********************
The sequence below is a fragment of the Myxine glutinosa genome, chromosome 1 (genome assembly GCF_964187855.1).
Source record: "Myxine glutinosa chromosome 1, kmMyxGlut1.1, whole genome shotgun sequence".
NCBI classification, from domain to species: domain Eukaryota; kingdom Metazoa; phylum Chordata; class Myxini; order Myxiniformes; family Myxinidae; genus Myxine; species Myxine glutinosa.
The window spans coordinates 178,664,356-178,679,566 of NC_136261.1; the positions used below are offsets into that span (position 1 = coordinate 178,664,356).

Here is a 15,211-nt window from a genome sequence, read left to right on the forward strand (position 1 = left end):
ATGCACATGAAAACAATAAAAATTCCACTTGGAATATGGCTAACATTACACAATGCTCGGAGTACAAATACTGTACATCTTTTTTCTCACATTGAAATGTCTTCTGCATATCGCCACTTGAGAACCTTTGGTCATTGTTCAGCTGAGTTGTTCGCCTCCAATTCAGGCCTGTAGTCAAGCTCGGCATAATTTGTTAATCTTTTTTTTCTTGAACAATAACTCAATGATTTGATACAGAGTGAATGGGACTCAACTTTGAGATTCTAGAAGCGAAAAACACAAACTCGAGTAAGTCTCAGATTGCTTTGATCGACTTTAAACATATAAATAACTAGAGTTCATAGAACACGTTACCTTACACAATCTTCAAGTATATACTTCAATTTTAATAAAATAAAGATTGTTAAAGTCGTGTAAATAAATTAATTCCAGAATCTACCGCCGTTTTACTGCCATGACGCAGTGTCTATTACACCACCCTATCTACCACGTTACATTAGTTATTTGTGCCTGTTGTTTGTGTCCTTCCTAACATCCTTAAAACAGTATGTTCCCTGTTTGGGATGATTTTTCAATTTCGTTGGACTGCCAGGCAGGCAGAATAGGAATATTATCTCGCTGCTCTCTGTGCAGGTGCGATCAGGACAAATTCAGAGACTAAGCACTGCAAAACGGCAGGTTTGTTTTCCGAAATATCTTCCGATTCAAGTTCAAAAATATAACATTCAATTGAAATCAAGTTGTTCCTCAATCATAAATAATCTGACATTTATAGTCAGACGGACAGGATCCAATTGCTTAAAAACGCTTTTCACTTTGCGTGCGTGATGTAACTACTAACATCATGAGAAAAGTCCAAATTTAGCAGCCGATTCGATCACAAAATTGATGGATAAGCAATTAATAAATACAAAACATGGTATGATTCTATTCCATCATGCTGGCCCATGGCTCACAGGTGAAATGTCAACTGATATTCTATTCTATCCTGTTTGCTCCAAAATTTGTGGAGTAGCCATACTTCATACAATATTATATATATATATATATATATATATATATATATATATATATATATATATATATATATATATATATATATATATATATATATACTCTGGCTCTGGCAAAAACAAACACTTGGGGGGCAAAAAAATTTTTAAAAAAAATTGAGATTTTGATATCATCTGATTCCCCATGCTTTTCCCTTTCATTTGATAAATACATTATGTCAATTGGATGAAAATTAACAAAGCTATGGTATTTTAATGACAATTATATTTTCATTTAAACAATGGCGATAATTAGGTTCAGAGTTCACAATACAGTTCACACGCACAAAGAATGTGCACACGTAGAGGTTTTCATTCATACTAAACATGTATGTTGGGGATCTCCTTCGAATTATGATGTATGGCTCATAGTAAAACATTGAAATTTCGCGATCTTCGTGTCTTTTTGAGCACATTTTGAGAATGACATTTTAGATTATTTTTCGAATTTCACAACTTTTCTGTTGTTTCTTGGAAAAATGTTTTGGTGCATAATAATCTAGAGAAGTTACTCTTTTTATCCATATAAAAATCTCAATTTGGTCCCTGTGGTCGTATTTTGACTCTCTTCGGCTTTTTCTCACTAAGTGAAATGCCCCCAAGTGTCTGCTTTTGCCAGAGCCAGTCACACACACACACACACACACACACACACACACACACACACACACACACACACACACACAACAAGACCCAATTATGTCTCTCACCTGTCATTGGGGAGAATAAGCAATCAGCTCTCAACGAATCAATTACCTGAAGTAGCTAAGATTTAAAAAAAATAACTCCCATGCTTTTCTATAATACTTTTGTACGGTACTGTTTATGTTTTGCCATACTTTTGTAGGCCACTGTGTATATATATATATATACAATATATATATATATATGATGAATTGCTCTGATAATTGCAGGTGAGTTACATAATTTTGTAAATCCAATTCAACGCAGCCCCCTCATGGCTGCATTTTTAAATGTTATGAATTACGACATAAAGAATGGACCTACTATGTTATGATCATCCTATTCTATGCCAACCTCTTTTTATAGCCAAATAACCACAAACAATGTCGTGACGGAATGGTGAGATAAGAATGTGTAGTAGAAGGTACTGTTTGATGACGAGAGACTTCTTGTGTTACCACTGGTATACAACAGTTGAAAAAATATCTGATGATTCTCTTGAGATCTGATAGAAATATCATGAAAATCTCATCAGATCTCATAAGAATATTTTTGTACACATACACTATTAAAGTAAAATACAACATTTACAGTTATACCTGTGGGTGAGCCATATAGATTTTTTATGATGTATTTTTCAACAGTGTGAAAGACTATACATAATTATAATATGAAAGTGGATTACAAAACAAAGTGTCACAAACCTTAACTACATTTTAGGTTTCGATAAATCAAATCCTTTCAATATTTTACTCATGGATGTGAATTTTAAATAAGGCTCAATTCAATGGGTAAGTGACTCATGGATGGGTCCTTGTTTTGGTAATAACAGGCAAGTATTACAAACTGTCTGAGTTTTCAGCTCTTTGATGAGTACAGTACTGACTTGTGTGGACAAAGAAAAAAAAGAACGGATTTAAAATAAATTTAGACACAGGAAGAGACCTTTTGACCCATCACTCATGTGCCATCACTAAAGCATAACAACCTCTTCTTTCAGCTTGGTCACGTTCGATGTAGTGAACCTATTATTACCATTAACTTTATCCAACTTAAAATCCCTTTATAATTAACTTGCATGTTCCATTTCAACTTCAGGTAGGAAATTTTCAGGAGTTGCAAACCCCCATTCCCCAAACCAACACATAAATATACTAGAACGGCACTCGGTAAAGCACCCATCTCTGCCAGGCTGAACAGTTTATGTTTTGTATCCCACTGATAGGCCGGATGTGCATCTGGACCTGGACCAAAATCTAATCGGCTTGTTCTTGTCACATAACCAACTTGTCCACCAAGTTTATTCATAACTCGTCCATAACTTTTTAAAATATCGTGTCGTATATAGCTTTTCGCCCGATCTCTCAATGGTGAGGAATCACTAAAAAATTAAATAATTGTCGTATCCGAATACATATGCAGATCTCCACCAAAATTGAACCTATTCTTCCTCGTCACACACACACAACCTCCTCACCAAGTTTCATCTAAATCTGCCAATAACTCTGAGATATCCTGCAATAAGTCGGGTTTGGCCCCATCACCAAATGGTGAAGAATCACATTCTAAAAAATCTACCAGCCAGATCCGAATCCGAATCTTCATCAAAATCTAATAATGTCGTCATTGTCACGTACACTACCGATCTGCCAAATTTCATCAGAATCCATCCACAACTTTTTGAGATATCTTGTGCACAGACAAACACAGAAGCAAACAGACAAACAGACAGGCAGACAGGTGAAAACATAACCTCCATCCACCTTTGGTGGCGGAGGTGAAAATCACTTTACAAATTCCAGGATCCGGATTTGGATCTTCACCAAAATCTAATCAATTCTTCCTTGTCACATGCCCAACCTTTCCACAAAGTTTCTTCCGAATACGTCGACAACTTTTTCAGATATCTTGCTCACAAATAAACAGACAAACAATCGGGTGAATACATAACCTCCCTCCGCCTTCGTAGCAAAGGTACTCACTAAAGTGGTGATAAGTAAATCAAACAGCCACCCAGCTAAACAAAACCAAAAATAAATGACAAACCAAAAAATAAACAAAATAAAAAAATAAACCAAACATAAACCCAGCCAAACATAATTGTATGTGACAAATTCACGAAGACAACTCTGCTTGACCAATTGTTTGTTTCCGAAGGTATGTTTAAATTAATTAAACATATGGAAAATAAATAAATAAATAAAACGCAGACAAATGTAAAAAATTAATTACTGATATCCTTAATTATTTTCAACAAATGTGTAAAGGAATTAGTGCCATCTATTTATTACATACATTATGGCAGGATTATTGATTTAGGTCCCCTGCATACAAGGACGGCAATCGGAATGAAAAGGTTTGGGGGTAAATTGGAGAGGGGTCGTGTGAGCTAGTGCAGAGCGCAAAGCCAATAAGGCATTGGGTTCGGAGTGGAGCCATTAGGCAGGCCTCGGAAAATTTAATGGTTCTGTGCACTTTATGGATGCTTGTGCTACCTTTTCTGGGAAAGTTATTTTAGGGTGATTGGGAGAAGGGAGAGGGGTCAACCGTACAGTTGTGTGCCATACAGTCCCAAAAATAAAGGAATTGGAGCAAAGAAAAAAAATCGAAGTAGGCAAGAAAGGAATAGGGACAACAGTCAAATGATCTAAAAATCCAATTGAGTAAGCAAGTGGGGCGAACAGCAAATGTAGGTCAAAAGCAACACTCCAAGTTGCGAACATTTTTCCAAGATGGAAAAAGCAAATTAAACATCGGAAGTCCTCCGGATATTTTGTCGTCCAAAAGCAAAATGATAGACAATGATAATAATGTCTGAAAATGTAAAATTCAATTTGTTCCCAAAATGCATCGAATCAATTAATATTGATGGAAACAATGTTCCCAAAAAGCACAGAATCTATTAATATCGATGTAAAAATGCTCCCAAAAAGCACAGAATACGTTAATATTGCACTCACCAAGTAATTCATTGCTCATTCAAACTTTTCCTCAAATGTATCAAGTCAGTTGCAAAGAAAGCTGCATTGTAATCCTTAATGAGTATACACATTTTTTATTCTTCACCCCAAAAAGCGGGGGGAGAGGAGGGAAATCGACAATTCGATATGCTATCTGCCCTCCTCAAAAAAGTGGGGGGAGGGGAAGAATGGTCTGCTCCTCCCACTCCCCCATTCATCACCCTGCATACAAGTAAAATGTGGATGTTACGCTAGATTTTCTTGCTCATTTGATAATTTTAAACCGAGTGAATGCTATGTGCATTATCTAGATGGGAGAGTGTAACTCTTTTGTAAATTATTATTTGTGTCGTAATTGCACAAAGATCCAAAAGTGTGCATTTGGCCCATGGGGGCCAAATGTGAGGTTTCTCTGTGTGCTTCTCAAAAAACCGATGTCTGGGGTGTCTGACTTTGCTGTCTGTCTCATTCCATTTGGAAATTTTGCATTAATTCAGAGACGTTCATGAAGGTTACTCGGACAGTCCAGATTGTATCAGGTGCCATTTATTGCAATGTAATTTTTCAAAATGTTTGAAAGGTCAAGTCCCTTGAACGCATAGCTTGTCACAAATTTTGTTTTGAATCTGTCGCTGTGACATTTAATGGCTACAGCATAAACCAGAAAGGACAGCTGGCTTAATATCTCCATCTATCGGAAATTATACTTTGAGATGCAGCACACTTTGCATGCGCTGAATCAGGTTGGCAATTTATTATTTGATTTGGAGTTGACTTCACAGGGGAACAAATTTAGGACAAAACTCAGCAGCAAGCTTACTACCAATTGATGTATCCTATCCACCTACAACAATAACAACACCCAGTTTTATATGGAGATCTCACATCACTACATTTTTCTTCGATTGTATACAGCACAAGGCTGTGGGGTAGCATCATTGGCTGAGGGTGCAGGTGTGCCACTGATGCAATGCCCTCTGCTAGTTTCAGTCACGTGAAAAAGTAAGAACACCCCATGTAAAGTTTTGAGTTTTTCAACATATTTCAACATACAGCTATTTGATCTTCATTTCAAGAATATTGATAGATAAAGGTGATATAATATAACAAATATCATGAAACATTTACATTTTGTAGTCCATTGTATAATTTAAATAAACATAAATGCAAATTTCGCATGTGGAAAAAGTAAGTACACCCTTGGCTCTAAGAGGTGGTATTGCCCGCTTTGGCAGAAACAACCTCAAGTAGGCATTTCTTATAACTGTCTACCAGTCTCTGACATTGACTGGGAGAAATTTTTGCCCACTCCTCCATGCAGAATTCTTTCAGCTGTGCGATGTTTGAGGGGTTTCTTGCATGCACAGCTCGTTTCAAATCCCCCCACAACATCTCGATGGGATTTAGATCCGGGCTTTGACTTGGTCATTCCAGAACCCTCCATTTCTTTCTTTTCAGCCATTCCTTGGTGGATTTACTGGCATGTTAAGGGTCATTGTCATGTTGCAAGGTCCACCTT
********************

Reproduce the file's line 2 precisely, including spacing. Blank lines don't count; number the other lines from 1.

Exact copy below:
Source record: "Myxine glutinosa chromosome 1, kmMyxGlut1.1, whole genome shotgun sequence".